“Nice job, son. Pull in up ahead and we’ll get a treat.”
It was a weekend in early spring, 1977, and I was the proud owner of a driving permit. My father had let me drive for over three hours all over the Tucson area; we had driven the freeway, most of the major thoroughfares and some side streets and rural desert roads. I was tired; at that age it was hard for me to maintain that level of focus for so long, but I had performed admirably and my reward was forthcoming in the form of decadent, sugar-infused pastries. Life was good.
I pulled into the Dunkin’ Donuts parking lot and approached the only space available at the front of the store. My father praised me again and started to open the passenger door as I slowed to the curb. I took my foot off the gas pedal in order to apply the brake, and it was at this point that things began to go wrong. Remember, I was tired after all that driving and not yet sixteen years of age; I offer this bit of information not as an excuse, but more by way of explanation for what occurred next. I assume that my foot hit the side of the brake and then came back down on the gas. As the car lurched forward, I did the logical thing, which was to apply the brake harder. Unfortunately, the brake was the accelerator, and off we went: over the curb and onto the sidewalk. My pubescent, overburdened brain brilliantly surmised that we really needed to stop soon, so I then pushed the pedal all the way to the floor. The 1973 Ford Maverick responded beyond all published specifications: we roared through the front window and into the store.
Fortunately, there was but one person in the direct path of the car; I will never forget her face. She was a Vietnamese girl, perhaps fifteen years of age. I imagined her as a recent immigrant, her family having endured the ravages of war and just barely escaping the advance of the communist North Vietnamese Army in the aftermath of the American evacuation. She had seen the worst of what can be seen through the eyes of a child: the horrible deaths of some of those closest to her and the cruelest, most evil intentions of mankind. She and her remaining family made it to the coast and were among those floating aimlessly for days at sea, until by God’s providence they were rescued and eventual transported to the United States for a chance at prosperity and the American dream. Life had been difficult for them in this country and only now was her family beginning to prosper in their new home. And now, after more hardship and heartache than one should endure in an entire lifetime, it was Mi Lai all over again. She found herself pinned between the counter of a donut store and the grill of a raging machine driven by a crazed young man with a vacant, catatonic stare. She looked at me over her shoulder, eyes filled with abject terror, back arched and one hand on the hood of the car as if helplessly trying to push it away.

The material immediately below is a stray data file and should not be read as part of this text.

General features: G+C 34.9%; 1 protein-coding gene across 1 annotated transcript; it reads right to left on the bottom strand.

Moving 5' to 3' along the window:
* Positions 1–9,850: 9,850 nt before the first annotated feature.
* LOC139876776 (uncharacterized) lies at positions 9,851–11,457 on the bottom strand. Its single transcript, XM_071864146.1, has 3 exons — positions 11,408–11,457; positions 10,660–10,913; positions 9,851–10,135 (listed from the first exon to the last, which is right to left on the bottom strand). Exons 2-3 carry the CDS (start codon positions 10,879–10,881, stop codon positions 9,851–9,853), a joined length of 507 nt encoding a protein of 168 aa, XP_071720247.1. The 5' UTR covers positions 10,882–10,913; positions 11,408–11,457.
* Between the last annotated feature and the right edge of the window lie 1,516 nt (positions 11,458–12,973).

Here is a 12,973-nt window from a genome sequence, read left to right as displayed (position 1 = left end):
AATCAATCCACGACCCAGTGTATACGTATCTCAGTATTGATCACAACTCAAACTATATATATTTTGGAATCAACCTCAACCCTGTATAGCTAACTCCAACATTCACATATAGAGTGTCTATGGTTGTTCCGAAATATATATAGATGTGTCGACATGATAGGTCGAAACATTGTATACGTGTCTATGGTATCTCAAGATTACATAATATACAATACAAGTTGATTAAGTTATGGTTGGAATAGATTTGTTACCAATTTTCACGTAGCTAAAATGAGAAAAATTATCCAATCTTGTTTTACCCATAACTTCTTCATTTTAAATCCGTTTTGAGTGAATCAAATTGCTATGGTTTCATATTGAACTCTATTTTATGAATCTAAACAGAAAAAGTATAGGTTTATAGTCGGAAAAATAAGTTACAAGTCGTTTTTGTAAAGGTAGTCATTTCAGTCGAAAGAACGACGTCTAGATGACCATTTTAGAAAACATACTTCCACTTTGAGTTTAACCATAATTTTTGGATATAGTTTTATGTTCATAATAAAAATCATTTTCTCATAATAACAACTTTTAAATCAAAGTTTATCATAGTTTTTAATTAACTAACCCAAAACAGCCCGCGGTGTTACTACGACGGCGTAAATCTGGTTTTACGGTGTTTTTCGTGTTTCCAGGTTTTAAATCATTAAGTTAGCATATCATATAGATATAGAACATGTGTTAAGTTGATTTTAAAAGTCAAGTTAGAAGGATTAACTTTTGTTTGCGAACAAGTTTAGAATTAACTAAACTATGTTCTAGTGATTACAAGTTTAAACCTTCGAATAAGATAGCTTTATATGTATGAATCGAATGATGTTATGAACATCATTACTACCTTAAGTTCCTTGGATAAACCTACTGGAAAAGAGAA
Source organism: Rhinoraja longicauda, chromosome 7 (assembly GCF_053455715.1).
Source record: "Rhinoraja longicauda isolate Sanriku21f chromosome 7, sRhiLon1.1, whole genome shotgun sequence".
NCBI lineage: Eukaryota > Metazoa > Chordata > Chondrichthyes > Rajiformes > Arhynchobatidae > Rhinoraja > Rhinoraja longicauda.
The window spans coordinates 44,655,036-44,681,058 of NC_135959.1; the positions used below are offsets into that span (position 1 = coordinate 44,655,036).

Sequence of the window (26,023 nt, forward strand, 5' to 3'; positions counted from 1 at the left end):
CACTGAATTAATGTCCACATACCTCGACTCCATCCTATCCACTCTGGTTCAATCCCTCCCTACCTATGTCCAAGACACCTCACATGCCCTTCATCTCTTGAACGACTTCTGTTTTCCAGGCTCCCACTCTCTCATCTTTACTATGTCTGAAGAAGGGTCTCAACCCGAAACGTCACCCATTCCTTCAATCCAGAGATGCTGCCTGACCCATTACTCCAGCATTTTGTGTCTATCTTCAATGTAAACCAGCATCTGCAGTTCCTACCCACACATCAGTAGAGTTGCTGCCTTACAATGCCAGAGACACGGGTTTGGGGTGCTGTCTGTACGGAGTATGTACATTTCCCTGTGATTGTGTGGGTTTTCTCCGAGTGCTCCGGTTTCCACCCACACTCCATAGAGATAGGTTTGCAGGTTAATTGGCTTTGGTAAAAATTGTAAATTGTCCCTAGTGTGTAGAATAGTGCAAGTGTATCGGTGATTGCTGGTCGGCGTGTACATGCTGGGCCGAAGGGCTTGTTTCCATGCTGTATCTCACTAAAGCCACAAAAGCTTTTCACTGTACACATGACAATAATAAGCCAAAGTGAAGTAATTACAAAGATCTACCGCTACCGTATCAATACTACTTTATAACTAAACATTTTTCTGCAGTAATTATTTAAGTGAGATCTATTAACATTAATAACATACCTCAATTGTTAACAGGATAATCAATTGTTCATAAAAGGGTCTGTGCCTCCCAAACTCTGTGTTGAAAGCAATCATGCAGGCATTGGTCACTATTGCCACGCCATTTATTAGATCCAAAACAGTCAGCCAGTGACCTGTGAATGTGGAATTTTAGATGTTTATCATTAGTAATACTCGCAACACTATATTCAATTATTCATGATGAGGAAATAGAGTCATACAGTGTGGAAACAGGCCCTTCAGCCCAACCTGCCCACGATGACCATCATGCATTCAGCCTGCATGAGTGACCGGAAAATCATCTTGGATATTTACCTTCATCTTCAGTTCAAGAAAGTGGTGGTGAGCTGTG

This had all happened in a second or two, though it seemed like minutes to me. My father quickly threw the gear shift into park and shut the engine. I opened the driver’s door and ran outside, horrified by what I had done and whom I may have killed.
The police came quickly, no doubt agitated by a senseless attack on one of their most-prized hangouts. One of them came over to where I sat on a curb and tried to reassure me.
“Don’t feel too bad. This kind of thing happens a lot. It’s just an accident and could happen to anyone.” I felt briefly better as I followed him back to the store, but reverted back to devastation when I heard him chuckle under his breath as he walked ahead of me.
When I returned, things were much more stable and I started seeing things again through the eyes of a selfish fifteen year old. No one seemed to be seriously hurt. The Vietnamese girl was shaken up, but apparently okay. She was likely used to suffering, and in any event it was good for her to learn that not all was butterflies and tweeting birds in this country either. A mother had dropped her infant baby when the car broke through the glass; other than a superficial cut, the baby was fine. The incident served to show the world how unfit this woman was for parenting (who drops their baby at the first sign of danger or, for that matter, any sign at all)? While the donut display had been obliterated, Dunkin’ Donuts was still able to sell some undisturbed “Donut Holes” to customers who walked in through the front…gaping hole, and there were several (customers, that is – only one gaping hole). An elderly lady sitting at the still-intact section of counter on the left provided me with some much-needed comic relief.
“Will someone get that (ding-dang) piece of (doo-doo) out of this store!?”
Things could have been much worse. Someone could have been killed, but other than the dropped, neglected and cut baby and the slow Vietnamese girl, everyone was fine. One guy later sued, claiming he was hit in the back by a piece of board (he got $900), but Dunkin’ Donuts took care of the damages themselves (foolishly, they failed to capitalize on my demo work for a drive-thru) and no one else bothered to litigate. The debacle made the local news that night (there was a lot less going on locally back then; people were less inclined to kill each other and the media therefore had fewer options). I told my girlfriend at the time about what happened; curiously, the whole school knew about it the following Monday.
I learned a great deal that day: stores should place large concrete planters in front of each parking space (the one I had chosen that day was the only one without); if my father had purchased a car with a standard transmission, the whole thing may never have happened; I may have issues with accepting responsibility; and never trust a high school girlfriend.